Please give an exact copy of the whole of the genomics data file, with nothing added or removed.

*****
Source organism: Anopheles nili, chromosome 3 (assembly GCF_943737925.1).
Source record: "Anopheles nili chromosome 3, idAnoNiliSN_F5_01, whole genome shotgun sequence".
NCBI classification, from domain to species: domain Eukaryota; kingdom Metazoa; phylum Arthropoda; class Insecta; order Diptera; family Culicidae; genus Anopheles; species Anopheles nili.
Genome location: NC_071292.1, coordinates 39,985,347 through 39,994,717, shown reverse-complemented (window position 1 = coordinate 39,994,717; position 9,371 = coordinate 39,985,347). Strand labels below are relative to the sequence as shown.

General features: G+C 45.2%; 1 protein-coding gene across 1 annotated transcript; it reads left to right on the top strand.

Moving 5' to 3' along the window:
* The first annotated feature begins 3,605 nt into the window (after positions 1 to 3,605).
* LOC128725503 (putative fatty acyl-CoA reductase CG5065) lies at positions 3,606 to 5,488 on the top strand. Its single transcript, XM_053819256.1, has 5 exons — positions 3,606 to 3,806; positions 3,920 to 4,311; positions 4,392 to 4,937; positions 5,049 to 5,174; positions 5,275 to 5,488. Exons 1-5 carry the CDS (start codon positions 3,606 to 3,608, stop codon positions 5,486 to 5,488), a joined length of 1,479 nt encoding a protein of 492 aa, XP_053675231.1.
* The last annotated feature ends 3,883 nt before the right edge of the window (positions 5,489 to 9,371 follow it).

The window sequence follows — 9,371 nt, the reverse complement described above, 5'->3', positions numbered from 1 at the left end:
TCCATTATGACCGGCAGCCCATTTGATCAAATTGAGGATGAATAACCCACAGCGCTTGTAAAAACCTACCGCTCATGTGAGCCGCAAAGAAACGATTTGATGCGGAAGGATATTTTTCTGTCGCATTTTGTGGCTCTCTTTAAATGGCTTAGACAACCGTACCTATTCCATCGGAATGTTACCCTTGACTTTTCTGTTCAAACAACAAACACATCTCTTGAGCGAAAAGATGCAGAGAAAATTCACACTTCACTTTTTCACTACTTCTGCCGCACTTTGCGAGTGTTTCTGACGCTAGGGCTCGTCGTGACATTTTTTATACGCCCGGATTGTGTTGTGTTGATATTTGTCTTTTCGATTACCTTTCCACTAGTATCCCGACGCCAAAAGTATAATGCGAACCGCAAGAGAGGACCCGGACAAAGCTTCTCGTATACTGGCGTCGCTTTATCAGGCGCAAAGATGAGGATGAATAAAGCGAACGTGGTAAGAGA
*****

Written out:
Source organism: Anopheles nili, chromosome 3 (assembly GCF_943737925.1).
Source record: "Anopheles nili chromosome 3, idAnoNiliSN_F5_01, whole genome shotgun sequence".
NCBI classification, from domain to species: domain Eukaryota; kingdom Metazoa; phylum Arthropoda; class Insecta; order Diptera; family Culicidae; genus Anopheles; species Anopheles nili.
Genome location: NC_071292.1, coordinates 39,985,347 through 39,994,717, shown reverse-complemented (window position 1 = coordinate 39,994,717; position 9,371 = coordinate 39,985,347). Strand labels below are relative to the sequence as shown.

General features: G+C 45.2%; 1 protein-coding gene across 1 annotated transcript; it reads left to right on the top strand.

Moving 5' to 3' along the window:
* The first annotated feature begins 3,605 nt into the window (after positions 1 to 3,605).
* LOC128725503 (putative fatty acyl-CoA reductase CG5065) lies at positions 3,606 to 5,488 on the top strand. Its single transcript, XM_053819256.1, has 5 exons — positions 3,606 to 3,806; positions 3,920 to 4,311; positions 4,392 to 4,937; positions 5,049 to 5,174; positions 5,275 to 5,488. Exons 1-5 carry the CDS (start codon positions 3,606 to 3,608, stop codon positions 5,486 to 5,488), a joined length of 1,479 nt encoding a protein of 492 aa, XP_053675231.1.
* The last annotated feature ends 3,883 nt before the right edge of the window (positions 5,489 to 9,371 follow it).

The window sequence follows — 9,371 nt, the reverse complement described above, 5'->3', positions numbered from 1 at the left end:
TCCATTATGACCGGCAGCCCATTTGATCAAATTGAGGATGAATAACCCACAGCGCTTGTAAAAACCTACCGCTCATGTGAGCCGCAAAGAAACGATTTGATGCGGAAGGATATTTTTCTGTCGCATTTTGTGGCTCTCTTTAAATGGCTTAGACAACCGTACCTATTCCATCGGAATGTTACCCTTGACTTTTCTGTTCAAACAACAAACACATCTCTTGAGCGAAAAGATGCAGAGAAAATTCACACTTCACTTTTTCACTACTTCTGCCGCACTTTGCGAGTGTTTCTGACGCTAGGGCTCGTCGTGACATTTTTTATACGCCCGGATTGTGTTGTGTTGATATTTGTCTTTTCGATTACCTTTCCACTAGTATCCCGACGCCAAAAGTATAATGCGAACCGCAAGAGAGGACCCGGACAAAGCTTCTCGTATACTGGCGTCGCTTTATCAGGCGCAAAGATGAGGATGAATAAAGCGAACGTGGTAAGAGA